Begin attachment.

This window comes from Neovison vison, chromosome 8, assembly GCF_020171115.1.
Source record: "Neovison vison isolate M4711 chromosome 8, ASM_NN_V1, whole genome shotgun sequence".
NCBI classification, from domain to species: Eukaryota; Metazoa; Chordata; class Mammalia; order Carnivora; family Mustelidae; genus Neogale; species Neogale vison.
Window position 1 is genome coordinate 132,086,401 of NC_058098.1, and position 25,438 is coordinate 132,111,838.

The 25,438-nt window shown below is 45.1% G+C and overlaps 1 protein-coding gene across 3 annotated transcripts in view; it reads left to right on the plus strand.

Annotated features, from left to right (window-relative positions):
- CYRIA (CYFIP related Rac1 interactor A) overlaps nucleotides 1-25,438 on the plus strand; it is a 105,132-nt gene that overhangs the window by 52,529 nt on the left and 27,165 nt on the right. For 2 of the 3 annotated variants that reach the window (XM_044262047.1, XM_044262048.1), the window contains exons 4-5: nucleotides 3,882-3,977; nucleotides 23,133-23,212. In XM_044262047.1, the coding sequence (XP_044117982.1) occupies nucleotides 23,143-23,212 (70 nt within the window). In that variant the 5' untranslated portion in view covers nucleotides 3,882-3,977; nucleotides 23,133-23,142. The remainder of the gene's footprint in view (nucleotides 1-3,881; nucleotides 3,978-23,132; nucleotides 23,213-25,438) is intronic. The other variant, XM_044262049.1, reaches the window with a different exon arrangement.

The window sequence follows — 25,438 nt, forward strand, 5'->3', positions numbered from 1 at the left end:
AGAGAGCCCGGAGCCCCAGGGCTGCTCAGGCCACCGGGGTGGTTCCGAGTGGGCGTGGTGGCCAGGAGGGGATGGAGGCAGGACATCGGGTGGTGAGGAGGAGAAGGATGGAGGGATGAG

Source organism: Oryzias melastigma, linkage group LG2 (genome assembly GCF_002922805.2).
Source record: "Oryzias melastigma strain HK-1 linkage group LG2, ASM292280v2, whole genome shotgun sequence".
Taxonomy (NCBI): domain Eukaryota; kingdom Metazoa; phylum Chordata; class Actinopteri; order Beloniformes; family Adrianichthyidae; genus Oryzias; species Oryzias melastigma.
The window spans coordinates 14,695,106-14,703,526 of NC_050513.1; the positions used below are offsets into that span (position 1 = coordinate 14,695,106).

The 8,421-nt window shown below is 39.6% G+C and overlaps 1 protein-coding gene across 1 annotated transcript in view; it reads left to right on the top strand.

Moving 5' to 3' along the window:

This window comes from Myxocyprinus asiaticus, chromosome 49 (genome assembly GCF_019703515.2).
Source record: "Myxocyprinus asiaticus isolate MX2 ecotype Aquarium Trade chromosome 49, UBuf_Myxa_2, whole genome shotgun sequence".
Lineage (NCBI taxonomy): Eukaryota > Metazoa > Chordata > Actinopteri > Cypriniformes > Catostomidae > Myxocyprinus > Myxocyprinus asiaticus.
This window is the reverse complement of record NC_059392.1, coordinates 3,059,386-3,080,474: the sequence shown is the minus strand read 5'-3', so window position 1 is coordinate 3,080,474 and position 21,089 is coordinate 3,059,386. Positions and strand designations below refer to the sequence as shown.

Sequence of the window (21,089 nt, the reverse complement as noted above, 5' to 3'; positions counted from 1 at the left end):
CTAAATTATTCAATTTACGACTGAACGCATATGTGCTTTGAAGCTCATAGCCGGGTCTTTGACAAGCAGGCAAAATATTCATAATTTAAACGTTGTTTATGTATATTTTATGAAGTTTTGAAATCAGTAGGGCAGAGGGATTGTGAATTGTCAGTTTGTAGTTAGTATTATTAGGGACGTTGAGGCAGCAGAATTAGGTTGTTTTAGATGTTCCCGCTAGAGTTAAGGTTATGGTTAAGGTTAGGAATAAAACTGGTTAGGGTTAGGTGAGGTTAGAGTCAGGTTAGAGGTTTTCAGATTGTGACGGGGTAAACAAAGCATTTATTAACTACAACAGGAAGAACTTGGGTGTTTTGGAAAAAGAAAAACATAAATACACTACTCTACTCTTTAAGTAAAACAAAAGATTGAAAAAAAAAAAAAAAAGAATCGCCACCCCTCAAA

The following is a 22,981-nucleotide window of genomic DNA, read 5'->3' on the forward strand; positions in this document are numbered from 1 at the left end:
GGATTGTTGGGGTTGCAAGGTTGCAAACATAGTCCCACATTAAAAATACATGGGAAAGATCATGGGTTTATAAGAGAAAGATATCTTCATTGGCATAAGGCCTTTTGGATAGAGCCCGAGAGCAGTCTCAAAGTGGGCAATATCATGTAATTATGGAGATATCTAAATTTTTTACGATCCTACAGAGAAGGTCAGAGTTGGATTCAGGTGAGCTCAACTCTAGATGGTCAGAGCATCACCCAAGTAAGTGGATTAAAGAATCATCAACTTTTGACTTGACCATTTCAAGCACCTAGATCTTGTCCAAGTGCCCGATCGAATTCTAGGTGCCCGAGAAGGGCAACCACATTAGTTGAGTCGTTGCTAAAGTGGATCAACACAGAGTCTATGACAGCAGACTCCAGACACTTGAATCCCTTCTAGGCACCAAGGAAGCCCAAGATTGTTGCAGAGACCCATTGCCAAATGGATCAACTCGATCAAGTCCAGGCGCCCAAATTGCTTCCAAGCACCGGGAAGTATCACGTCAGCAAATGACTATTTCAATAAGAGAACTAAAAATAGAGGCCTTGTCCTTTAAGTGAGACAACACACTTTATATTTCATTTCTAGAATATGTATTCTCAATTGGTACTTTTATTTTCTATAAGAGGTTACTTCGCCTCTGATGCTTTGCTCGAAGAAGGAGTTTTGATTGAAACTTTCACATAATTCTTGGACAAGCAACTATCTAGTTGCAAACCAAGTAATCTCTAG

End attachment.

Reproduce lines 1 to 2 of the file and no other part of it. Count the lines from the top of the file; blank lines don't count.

This window comes from Neovison vison, chromosome 8, assembly GCF_020171115.1.
Source record: "Neovison vison isolate M4711 chromosome 8, ASM_NN_V1, whole genome shotgun sequence".